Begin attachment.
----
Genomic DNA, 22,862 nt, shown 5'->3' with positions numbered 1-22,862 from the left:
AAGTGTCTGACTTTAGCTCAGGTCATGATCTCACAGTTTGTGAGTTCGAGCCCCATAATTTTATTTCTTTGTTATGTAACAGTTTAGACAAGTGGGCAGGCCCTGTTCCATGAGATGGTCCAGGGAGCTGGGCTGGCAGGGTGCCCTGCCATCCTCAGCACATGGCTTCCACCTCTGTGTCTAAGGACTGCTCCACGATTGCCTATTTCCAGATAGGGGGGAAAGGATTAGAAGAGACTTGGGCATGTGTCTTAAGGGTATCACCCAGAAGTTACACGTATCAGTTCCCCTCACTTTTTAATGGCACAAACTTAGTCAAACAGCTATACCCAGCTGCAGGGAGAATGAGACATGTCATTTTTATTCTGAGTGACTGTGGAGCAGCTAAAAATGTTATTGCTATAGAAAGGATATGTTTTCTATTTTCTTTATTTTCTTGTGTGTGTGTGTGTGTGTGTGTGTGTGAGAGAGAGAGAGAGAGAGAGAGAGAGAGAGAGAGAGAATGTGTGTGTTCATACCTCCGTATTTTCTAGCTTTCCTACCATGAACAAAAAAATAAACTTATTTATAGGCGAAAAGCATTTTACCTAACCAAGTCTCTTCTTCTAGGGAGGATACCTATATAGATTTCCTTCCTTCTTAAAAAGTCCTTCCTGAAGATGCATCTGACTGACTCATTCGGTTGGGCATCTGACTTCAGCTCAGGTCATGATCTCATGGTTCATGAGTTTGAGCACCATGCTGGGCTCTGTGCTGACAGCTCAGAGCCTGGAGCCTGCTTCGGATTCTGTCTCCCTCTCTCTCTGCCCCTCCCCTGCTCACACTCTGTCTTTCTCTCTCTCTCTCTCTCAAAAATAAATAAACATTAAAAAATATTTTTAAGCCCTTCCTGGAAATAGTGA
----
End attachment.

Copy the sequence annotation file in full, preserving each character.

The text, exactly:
Genomic DNA, 22,862 nt, shown 5'->3' with positions numbered 1-22,862 from the left:
AAGTGTCTGACTTTAGCTCAGGTCATGATCTCACAGTTTGTGAGTTCGAGCCCCATAATTTTATTTCTTTGTTATGTAACAGTTTAGACAAGTGGGCAGGCCCTGTTCCATGAGATGGTCCAGGGAGCTGGGCTGGCAGGGTGCCCTGCCATCCTCAGCACATGGCTTCCACCTCTGTGTCTAAGGACTGCTCCACGATTGCCTATTTCCAGATAGGGGGGAAAGGATTAGAAGAGACTTGGGCATGTGTCTTAAGGGTATCACCCAGAAGTTACACGTATCAGTTCCCCTCACTTTTTAATGGCACAAACTTAGTCAAACAGCTATACCCAGCTGCAGGGAGAATGAGACATGTCATTTTTATTCTGAGTGACTGTGGAGCAGCTAAAAATGTTATTGCTATAGAAAGGATATGTTTTCTATTTTCTTTATTTTCTTGTGTGTGTGTGTGTGTGTGTGTGTGTGAGAGAGAGAGAGAGAGAGAGAGAGAGAGAGAGAGAGAATGTGTGTGTTCATACCTCCGTATTTTCTAGCTTTCCTACCATGAACAAAAAAATAAACTTATTTATAGGCGAAAAGCATTTTACCTAACCAAGTCTCTTCTTCTAGGGAGGATACCTATATAGATTTCCTTCCTTCTTAAAAAGTCCTTCCTGAAGATGCATCTGACTGACTCATTCGGTTGGGCATCTGACTTCAGCTCAGGTCATGATCTCATGGTTCATGAGTTTGAGCACCATGCTGGGCTCTGTGCTGACAGCTCAGAGCCTGGAGCCTGCTTCGGATTCTGTCTCCCTCTCTCTCTGCCCCTCCCCTGCTCACACTCTGTCTTTCTCTCTCTCTCTCTCTCAAAAATAAATAAACATTAAAAAATATTTTTAAGCCCTTCCTGGAAATAGTGA